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chal creed :' and there is scarcely any thing good or commendable said of the Deity, but what he had from antient creeds, which prevailed before the general defection to idolatry. Plato confesses that the Greeks borrowed their knowledge of the one infinite God from an antient people, better and nearer to God than they. His account of man's state of innocence--that he was born of the earth that he was naked that he enjoyed a truly happy state that he conversed with brutes--that a personage was expected, who would give mankind a model for devotion, &c. in short, all parts of his philosophy bear evident marks of being derived from Revelation.
6. Academic Philosopky was originally derived from Socrates and Plato, who taught in a grove near Athens, consecrated to the
memory of Academus, an Athenian here. Labour and caution in their researches in opposition to rash and hasty decisions, were the distinguishing characteristics of the disciples of the antient academy. The sceptical netions of Arcesilaus, Carneades, and i he other disciples of the succeeding academics, were of very opposite nature to tliose which were inculcated by Socrates and Plato.
7. Cyrenaic Philosophy, so called from Aristippus of Cyrene, a disciple of Socrates. Their leading tenets were unfriendly to virtue and the welfare of society. This sect was afterwards divided into three branches, when it soon languished and sunk into deserved oliscurity.
8. Epicurean Philosophy, so named from Epicurus the founder. The Epicureans have in all ages been decried for their morals and their attachment to the pleasures of sense ; and in the common use of the word, Epicurean sig. nifies an indolent, effeminate, and voluptuous person. But there were two kinds of Epicureans, the rigid and the remiss. The rigid were strictly attached to the sentiments of Epicurus, and placed all their happiness in the pure pleasures of the mind, resulting from the practice of virtue. The remiss placed all their happiuess in pleasures of the body, in eating, drinking, &c. The former who were the genuine Epicureans, called the others the sophists of their sect. Epicurus flourished more than 300 years before Christ.
9. Stoic Philosophy includes the followers of Zeno; so called because Ženo used to teach under a portico or piaz.
He is supposed to have borrowed many of his dog
nata froin the Phenician philosophy, which was in fact taken from the Jewish. Many things also appear to be borrowed from the schools of Sucrales and Plato. The morality of the Stoics was couched in paradoxes:--as, the wise man is void of all passion and perturbation of mindthat pain is no real evil--that a wise man is happy in ile midst of the severest torture that a wise man is always the same, and always joyful- that none but a wise man is free and rich, or ought to be esteemed or acknowledge as a king, magistrate, poet, or philosopher-that all wise men are great--that all things are a wise man's who is contented with himself-that wise men are the only true friends and lovers--that nothing ever happens to a wise man beyoud expectation—that all good things are equal, and equally to be desired and that gooduess admits of no increase or dimiuution; with many others. They acknowledged one God, whom they called mind, fate, Jupiter, and believed that the human soul survived the body.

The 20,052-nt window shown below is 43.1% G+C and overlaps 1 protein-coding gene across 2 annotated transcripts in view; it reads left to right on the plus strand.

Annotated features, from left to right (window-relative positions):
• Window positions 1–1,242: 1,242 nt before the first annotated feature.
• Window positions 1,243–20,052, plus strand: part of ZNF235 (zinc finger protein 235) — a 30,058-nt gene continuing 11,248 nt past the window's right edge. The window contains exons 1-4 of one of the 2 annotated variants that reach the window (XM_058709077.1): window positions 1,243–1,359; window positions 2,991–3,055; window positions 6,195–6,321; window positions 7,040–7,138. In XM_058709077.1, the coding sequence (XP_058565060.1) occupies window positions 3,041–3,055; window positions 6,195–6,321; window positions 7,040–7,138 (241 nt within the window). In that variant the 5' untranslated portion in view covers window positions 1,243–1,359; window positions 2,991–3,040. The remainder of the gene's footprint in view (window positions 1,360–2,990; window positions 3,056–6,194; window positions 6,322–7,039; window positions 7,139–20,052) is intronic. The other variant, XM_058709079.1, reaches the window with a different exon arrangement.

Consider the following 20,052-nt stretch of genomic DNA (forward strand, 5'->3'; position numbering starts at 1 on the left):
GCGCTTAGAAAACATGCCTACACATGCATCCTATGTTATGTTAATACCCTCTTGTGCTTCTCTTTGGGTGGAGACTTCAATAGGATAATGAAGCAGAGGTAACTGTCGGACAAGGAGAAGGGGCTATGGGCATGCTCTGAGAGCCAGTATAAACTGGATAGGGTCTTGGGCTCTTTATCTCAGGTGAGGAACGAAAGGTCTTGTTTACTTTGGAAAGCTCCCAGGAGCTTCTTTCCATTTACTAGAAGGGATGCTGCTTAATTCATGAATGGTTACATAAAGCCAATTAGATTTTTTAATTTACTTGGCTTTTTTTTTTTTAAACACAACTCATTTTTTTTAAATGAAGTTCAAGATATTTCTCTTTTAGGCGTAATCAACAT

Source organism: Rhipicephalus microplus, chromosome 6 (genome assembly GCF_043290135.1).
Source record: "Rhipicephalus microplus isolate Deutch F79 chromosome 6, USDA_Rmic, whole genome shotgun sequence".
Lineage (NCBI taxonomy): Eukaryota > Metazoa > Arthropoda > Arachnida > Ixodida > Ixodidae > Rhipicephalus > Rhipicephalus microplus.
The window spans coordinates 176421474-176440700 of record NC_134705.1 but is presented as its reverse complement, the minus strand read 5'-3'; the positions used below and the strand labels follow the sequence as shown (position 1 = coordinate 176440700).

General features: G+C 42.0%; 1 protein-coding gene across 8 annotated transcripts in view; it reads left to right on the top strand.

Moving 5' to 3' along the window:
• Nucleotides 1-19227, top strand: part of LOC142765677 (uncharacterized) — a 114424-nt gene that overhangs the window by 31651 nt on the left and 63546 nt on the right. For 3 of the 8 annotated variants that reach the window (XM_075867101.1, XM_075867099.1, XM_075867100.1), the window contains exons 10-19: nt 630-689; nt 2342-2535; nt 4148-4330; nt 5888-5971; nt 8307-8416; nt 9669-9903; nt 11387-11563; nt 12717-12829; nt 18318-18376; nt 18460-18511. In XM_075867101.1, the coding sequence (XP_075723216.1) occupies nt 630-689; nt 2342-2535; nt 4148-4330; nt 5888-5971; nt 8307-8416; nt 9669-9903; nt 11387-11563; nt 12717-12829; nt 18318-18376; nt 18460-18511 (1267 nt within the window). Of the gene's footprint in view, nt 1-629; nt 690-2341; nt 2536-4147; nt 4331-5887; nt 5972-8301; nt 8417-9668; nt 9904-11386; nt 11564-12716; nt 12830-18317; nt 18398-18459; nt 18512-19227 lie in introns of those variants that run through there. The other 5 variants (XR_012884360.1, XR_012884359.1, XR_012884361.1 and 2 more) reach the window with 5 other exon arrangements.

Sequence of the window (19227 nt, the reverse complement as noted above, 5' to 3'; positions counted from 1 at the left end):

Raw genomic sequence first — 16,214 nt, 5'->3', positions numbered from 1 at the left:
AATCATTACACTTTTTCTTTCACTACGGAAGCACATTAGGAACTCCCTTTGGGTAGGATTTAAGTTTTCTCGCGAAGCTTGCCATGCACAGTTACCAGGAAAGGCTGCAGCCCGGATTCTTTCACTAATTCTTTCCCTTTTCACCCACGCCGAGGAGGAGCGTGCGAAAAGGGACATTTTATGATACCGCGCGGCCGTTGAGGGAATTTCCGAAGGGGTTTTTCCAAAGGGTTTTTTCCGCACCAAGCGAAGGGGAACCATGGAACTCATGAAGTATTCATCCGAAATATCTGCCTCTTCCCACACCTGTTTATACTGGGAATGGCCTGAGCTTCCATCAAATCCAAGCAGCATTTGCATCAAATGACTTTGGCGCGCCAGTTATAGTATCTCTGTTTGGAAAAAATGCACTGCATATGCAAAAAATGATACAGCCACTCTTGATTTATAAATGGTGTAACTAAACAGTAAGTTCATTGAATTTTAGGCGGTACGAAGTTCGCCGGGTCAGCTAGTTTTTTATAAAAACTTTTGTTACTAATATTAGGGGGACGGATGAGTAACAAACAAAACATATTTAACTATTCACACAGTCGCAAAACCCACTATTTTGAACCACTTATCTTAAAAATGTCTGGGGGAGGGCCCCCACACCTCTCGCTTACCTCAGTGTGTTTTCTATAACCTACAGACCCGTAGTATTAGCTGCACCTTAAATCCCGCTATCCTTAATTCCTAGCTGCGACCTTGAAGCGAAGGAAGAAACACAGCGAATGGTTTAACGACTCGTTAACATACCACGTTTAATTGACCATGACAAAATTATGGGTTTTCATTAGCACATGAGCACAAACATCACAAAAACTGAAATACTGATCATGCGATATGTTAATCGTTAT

10. Cynic Philosophy. The disciples of this sect valued themselves upon a contempt of every thing, especially riches and estates, arts and sciences; all excepting morality. The founder of this sect was Antisthenes, a disciple of Socrates, pearly 400 years before Christ. He was callent an ingenuous and sincere deg, it being the distinguished character of the Cynics to attack and bark at the wicked, and to defend and fawn on the good; hence they were called Cynics. Antisthenes had an academy not far from the gates of Athens. There is an affinity between the Stoics and the Cynics; but the former were more modest and reserved than the latter, who are said to have banished all shame. Diogenies was of this sect; he lived 380 years before Christ.
11. Sceptic Philosophy. The doctrines and opinions of tire Sceptics, called also Pyrrhonism, from its author Pyrrho, who lived about 500 years before Christ. The antient scepticisin consisted in doubting of every thing, in affirming nothing, and in keeping the judgincnt in suspense on every thing. Socrates, as was before observed, used to say, 'I know nothing but this, that I know nothing :' which the Sceptics altered to this, “I know nothing, not even this, that I know notliing.'
Iu concluding these observations on the antient philoso
phy and philosophers, it may be observed that Scripture was the basis, or rather the chief source whence the hea. thens of Greece and Rome drew their fables;--they founded their tenets on the first principles of religion. Their philosophy seemed but a prelude to that conversion of them which God had so freqnently predicted by his prophets. The truths of the Christian religion they thus inculcated to their disciples, and what is more remarkable, taught almost 400 years before the light of the gospel had shed its blessings on the world. Plato began to write immediately after the three last prophets that were in Israel. When the prophets ceased among the Jews, God raised these philosophers to illuminate the Gentiles. Thus many of the principles of the gospel were publicly taught at Athens. The philosophers instructed their scholars in the belief of one God; that they ought to love and serve him, and to endeavour to reseinble him in holiness and righteousness; and that this God rewards humility and punishes pride; with many other tenets nearly similar to those con fained in the gospel.